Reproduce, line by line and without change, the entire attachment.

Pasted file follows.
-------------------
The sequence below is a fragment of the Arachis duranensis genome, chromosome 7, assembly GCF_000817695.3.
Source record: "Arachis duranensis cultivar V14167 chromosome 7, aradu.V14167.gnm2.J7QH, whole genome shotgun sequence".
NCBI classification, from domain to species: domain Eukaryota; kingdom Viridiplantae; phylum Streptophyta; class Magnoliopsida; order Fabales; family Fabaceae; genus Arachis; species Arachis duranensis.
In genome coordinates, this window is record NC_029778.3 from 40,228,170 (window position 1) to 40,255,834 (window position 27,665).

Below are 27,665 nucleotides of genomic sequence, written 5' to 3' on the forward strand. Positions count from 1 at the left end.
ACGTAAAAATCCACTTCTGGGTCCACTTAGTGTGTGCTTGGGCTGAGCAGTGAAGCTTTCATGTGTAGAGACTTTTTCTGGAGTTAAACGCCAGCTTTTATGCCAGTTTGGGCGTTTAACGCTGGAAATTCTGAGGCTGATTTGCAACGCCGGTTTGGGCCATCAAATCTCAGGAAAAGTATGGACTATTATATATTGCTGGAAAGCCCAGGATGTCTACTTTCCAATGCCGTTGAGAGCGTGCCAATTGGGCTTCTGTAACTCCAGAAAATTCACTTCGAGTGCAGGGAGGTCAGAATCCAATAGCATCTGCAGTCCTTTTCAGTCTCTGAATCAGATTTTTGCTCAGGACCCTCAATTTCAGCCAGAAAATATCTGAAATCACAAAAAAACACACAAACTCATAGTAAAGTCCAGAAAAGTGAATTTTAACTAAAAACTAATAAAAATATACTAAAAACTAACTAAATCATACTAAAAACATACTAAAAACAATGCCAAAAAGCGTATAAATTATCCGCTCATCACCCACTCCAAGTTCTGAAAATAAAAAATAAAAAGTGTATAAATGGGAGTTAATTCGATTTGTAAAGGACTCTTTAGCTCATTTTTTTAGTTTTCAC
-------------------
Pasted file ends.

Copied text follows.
The sequence below is a fragment of the Arachis duranensis genome, chromosome 7, assembly GCF_000817695.3.
Source record: "Arachis duranensis cultivar V14167 chromosome 7, aradu.V14167.gnm2.J7QH, whole genome shotgun sequence".
NCBI classification, from domain to species: domain Eukaryota; kingdom Viridiplantae; phylum Streptophyta; class Magnoliopsida; order Fabales; family Fabaceae; genus Arachis; species Arachis duranensis.
In genome coordinates, this window is record NC_029778.3 from 40,228,170 (window position 1) to 40,255,834 (window position 27,665).

Below are 27,665 nucleotides of genomic sequence, written 5' to 3' on the forward strand. Positions count from 1 at the left end.
ACGTAAAAATCCACTTCTGGGTCCACTTAGTGTGTGCTTGGGCTGAGCAGTGAAGCTTTCATGTGTAGAGACTTTTTCTGGAGTTAAACGCCAGCTTTTATGCCAGTTTGGGCGTTTAACGCTGGAAATTCTGAGGCTGATTTGCAACGCCGGTTTGGGCCATCAAATCTCAGGAAAAGTATGGACTATTATATATTGCTGGAAAGCCCAGGATGTCTACTTTCCAATGCCGTTGAGAGCGTGCCAATTGGGCTTCTGTAACTCCAGAAAATTCACTTCGAGTGCAGGGAGGTCAGAATCCAATAGCATCTGCAGTCCTTTTCAGTCTCTGAATCAGATTTTTGCTCAGGACCCTCAATTTCAGCCAGAAAATATCTGAAATCACAAAAAAACACACAAACTCATAGTAAAGTCCAGAAAAGTGAATTTTAACTAAAAACTAATAAAAATATACTAAAAACTAACTAAATCATACTAAAAACATACTAAAAACAATGCCAAAAAGCGTATAAATTATCCGCTCATCACCCACTCCAAGTTCTGAAAATAAAAAATAAAAAGTGTATAAATGGGAGTTAATTCGATTTGTAAAGGACTCTTTAGCTCATTTTTTTAGTTTTCAC